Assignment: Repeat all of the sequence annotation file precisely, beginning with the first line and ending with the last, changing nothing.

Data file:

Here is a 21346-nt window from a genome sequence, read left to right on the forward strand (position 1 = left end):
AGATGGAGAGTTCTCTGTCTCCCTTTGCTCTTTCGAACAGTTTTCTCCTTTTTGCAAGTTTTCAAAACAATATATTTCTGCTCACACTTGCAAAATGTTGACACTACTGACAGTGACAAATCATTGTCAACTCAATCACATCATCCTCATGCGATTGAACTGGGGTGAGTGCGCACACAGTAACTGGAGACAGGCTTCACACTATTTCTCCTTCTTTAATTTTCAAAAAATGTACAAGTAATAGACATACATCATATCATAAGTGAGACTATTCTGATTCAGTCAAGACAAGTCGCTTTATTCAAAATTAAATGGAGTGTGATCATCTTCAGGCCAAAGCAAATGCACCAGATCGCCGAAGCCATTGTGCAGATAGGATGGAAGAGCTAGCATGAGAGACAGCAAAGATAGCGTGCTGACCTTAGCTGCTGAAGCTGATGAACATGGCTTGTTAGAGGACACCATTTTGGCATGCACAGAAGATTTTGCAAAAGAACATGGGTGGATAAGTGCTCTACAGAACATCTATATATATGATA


Here is a 21346-nt window from a genome sequence, read left to right on the forward strand (position 1 = left end):
AGATGGAGAGTTCTCTGTCTCCCTTTGCTCTTTCGAACAGTTTTCTCCTTTTTGCAAGTTTTCAAAACAATATATTTCTGCTCACACTTGCAAAATGTTGACACTACTGACAGTGACAAATCATTGTCAACTCAATCACATCATCCTCATGCGATTGAACTGGGGTGAGTGCGCACACAGTAACTGGAGACAGGCTTCACACTATTTCTCCTTCTTTAATTTTCAAAAAATGTACAAGTAATAGACATACATCATATCATAAGTGAGACTATTCTGATTCAGTCAAGACAAGTCGCTTTATTCAAAATTAAATGGAGTGTGATCATCTTCAGGCCAAAGCAAATGCACCAGATCGCCGAAGCCATTGTGCAGATAGGATGGAAGAGCTAGCATGAGAGACAGCAAAGATAGCGTGCTGACCTTAGCTGCTGAAGCTGATGAACATGGCTTGTTAGAGGACACCATTTTGGCATGCACAGAAGATTTTGCAAAAGAACATGGGTGGATAAGTGCTCTACAGAACATCTATATATATGATA